4.2. Nutritional status of police personnel

This sub-section presents discussion on the theme - Nutritional status of police personnel. Most police officers are aware of good nutrition, and physical activity can help keep a healthy weight. But well nutrition benefits go beyond weight. Good nutrition can help to reduce the risk of certain diseases, including heart disease, diabetes, stroke, certain cancers and osteoporosis. Good nutritional status helps a person maintain all important functions of the body so that the person can properly grow and develop and lead healthy, active lives. Nutrition is the foundation of all happiness, skill, performance etc. The present study found most (65.9%) of the police personnel had normal BMI. On the contrary, the majority of the police personnel in Kota Kinabalu were overweight (54.9%) and having high body fat percentage [38]. Prevalence of overweight and obesity in the present study were 20.5% and 6% respectively. A prevalence study conducted in Bangladesh among police personnel revealed that 42.2% and 8.3% were overweight and obese respectively (Hoque & Babu, 2016). Another study conducted among Malaysian army found that 32. 8% were overweight while 9.3% were obese (Nadiy et al., 2013). Findings of this study suggest there is a need to enhance nutrition education among the Police. The police department in Ghana and for that matter Tamale Metropolis may institute good nutrition courses for personnel. There is also the need for creating an enabling environment where police staffs working outside jurisdictions with healthy food can access good nutrition, perhaps by providing them with such foods while at field post instead of consuming fast foods. Eating premises within the Police Department should be directed by nutrition standards to ensure that the police are supplied with easy, nutritious, diverse, appropriate and inexpensive meals to avoid dependence on unhealthy easy fast foods that expose police to preventable health risks in the future. Peer support provides the potential for strong linkages within police networks and motivation. Further studies on the intake of strategic nutrients by police can be conducted and factors influencing their dietary practices can be investigated as they exhibited average nutritional knowledge and strong positive attitude towards nutrition but not optimal dietary practice. Effective implementation of a physical fitness program, regular balanced diet, inoculation of stress management training can improve police staff's life and make them less likely to be obese and related [59].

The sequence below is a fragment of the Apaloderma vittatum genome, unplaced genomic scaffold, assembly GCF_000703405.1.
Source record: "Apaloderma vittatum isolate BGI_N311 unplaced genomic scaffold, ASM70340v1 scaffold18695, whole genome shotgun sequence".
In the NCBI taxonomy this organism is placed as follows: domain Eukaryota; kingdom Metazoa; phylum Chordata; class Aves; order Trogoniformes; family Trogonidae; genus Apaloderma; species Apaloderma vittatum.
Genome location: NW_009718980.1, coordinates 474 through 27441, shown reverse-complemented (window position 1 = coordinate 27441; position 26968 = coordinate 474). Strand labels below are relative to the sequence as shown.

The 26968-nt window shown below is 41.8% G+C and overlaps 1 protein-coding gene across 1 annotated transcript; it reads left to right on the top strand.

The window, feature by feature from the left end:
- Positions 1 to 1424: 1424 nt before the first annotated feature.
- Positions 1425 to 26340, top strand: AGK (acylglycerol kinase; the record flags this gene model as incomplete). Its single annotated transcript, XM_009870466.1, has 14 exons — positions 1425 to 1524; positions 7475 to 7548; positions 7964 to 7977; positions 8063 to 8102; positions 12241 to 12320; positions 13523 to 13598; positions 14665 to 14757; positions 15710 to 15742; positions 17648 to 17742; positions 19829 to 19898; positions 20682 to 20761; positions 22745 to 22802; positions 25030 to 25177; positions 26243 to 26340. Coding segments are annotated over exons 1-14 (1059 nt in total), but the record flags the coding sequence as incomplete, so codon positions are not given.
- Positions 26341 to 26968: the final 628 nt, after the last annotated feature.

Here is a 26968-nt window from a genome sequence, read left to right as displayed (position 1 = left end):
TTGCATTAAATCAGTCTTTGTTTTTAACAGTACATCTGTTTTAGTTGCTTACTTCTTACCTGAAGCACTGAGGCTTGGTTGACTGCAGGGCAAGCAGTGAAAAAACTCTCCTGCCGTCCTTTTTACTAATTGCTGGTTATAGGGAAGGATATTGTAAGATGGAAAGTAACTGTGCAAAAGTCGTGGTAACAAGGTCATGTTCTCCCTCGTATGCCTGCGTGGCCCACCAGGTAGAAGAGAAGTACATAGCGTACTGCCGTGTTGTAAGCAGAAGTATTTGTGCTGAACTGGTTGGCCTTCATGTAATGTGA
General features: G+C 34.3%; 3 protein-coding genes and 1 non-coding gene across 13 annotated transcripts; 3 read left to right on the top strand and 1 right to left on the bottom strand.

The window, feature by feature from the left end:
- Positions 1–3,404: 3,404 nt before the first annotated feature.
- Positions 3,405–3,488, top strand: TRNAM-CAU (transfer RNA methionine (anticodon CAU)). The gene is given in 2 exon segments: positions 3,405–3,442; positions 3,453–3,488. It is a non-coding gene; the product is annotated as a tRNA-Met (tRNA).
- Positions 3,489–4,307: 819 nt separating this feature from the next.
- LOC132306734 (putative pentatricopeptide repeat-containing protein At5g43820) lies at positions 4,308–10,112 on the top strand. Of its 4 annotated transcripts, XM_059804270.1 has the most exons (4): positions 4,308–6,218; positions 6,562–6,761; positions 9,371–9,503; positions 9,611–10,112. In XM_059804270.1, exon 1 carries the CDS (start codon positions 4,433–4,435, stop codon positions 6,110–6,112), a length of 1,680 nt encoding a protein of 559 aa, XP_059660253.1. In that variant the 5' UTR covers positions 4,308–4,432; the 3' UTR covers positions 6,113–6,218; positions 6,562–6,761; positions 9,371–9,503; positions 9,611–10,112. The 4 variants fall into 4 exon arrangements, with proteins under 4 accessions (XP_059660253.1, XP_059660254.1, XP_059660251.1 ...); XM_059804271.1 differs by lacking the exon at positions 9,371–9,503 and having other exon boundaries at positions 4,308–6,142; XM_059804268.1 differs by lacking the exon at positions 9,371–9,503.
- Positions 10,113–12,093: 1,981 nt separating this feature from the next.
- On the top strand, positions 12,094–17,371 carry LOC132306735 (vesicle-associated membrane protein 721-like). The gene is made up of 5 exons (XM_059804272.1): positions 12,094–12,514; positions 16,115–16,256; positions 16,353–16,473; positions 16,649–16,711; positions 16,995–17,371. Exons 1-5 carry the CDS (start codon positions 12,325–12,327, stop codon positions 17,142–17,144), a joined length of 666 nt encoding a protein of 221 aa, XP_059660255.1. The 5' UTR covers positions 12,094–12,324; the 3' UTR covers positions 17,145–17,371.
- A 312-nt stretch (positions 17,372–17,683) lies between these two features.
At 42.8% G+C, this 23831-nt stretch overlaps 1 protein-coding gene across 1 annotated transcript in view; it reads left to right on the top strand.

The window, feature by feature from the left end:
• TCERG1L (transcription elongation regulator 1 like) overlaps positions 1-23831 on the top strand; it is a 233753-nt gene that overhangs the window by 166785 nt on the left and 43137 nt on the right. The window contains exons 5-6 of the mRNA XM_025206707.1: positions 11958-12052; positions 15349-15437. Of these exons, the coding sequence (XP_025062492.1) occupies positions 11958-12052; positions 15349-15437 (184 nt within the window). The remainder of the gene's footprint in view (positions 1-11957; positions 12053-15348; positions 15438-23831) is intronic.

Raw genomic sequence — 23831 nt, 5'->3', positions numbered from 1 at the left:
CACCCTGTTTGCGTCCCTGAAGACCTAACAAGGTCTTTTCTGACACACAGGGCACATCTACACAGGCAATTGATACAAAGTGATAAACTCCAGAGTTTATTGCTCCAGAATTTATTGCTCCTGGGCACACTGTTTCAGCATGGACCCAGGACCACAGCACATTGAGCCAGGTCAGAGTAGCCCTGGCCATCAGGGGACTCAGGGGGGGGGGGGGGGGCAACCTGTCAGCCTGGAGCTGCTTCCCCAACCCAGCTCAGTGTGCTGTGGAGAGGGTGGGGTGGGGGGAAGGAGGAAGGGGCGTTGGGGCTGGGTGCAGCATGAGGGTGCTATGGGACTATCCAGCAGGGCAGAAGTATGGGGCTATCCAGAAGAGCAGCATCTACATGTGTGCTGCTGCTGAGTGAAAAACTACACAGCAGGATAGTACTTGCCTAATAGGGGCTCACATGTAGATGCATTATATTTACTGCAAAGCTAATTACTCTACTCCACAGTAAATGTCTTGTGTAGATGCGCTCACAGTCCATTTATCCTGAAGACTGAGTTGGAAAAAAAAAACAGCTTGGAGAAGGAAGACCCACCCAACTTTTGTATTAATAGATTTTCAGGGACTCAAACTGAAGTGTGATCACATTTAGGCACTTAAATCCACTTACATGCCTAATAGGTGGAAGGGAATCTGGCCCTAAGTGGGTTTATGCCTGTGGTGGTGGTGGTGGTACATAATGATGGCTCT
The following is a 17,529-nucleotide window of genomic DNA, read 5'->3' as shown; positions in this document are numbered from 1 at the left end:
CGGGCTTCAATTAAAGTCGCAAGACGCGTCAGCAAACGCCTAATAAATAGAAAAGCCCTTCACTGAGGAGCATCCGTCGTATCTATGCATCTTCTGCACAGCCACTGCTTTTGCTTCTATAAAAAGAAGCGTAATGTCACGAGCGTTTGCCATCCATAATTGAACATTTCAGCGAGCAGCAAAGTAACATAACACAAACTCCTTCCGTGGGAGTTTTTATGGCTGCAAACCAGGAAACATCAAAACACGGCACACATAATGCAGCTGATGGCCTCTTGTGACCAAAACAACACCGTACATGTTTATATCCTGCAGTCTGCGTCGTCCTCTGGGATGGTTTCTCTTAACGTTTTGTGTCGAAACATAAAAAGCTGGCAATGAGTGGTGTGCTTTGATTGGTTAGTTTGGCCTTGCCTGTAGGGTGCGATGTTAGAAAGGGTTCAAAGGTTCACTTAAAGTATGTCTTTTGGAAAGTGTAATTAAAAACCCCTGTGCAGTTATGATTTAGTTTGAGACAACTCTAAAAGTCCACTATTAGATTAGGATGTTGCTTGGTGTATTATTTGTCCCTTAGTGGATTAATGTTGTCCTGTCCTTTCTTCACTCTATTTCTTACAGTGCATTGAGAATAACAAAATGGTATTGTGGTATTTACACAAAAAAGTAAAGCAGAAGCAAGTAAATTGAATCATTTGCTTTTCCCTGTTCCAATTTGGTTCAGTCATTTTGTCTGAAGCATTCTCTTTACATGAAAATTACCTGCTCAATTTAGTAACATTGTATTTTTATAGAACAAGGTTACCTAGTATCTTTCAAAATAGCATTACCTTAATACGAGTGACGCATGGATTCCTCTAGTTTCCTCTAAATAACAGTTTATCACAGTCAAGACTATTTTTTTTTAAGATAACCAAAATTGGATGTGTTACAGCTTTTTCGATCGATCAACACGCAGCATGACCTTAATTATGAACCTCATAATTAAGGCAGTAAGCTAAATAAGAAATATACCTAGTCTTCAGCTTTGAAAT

5. Conclusions and Recommendations